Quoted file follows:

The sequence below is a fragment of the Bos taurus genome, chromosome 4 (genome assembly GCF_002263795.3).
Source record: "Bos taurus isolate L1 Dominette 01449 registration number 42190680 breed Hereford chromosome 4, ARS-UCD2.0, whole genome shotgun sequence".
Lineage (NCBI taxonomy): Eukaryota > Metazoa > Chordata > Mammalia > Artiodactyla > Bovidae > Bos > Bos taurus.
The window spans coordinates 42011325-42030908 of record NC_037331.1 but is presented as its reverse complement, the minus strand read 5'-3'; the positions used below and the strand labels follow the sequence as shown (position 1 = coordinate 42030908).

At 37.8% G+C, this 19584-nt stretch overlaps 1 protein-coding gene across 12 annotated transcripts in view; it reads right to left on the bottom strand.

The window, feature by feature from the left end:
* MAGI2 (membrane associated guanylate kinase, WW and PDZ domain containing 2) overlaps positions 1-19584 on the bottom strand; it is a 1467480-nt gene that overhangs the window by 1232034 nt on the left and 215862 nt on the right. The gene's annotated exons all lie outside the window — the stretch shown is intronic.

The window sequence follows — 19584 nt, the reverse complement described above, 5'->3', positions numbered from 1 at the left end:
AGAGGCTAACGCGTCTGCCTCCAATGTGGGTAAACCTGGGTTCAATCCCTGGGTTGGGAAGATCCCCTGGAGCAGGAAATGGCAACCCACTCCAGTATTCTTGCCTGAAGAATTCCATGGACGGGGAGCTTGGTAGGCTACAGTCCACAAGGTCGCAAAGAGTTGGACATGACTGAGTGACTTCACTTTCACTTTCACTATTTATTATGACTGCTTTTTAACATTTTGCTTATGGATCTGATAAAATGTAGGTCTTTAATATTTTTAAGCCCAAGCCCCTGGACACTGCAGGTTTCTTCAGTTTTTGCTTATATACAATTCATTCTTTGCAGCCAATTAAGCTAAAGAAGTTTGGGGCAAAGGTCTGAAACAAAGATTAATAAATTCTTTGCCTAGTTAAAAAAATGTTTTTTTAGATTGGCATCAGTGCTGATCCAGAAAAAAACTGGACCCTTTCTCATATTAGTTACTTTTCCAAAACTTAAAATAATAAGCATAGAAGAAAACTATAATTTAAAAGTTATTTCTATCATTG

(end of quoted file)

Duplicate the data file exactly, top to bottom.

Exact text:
The sequence below is a fragment of the Bos taurus genome, chromosome 4 (genome assembly GCF_002263795.3).
Source record: "Bos taurus isolate L1 Dominette 01449 registration number 42190680 breed Hereford chromosome 4, ARS-UCD2.0, whole genome shotgun sequence".
Lineage (NCBI taxonomy): Eukaryota > Metazoa > Chordata > Mammalia > Artiodactyla > Bovidae > Bos > Bos taurus.
The window spans coordinates 42011325-42030908 of record NC_037331.1 but is presented as its reverse complement, the minus strand read 5'-3'; the positions used below and the strand labels follow the sequence as shown (position 1 = coordinate 42030908).

At 37.8% G+C, this 19584-nt stretch overlaps 1 protein-coding gene across 12 annotated transcripts in view; it reads right to left on the bottom strand.

The window, feature by feature from the left end:
* MAGI2 (membrane associated guanylate kinase, WW and PDZ domain containing 2) overlaps positions 1-19584 on the bottom strand; it is a 1467480-nt gene that overhangs the window by 1232034 nt on the left and 215862 nt on the right. The gene's annotated exons all lie outside the window — the stretch shown is intronic.

The window sequence follows — 19584 nt, the reverse complement described above, 5'->3', positions numbered from 1 at the left end:
AGAGGCTAACGCGTCTGCCTCCAATGTGGGTAAACCTGGGTTCAATCCCTGGGTTGGGAAGATCCCCTGGAGCAGGAAATGGCAACCCACTCCAGTATTCTTGCCTGAAGAATTCCATGGACGGGGAGCTTGGTAGGCTACAGTCCACAAGGTCGCAAAGAGTTGGACATGACTGAGTGACTTCACTTTCACTTTCACTATTTATTATGACTGCTTTTTAACATTTTGCTTATGGATCTGATAAAATGTAGGTCTTTAATATTTTTAAGCCCAAGCCCCTGGACACTGCAGGTTTCTTCAGTTTTTGCTTATATACAATTCATTCTTTGCAGCCAATTAAGCTAAAGAAGTTTGGGGCAAAGGTCTGAAACAAAGATTAATAAATTCTTTGCCTAGTTAAAAAAATGTTTTTTTAGATTGGCATCAGTGCTGATCCAGAAAAAAACTGGACCCTTTCTCATATTAGTTACTTTTCCAAAACTTAAAATAATAAGCATAGAAGAAAACTATAATTTAAAAGTTATTTCTATCATTG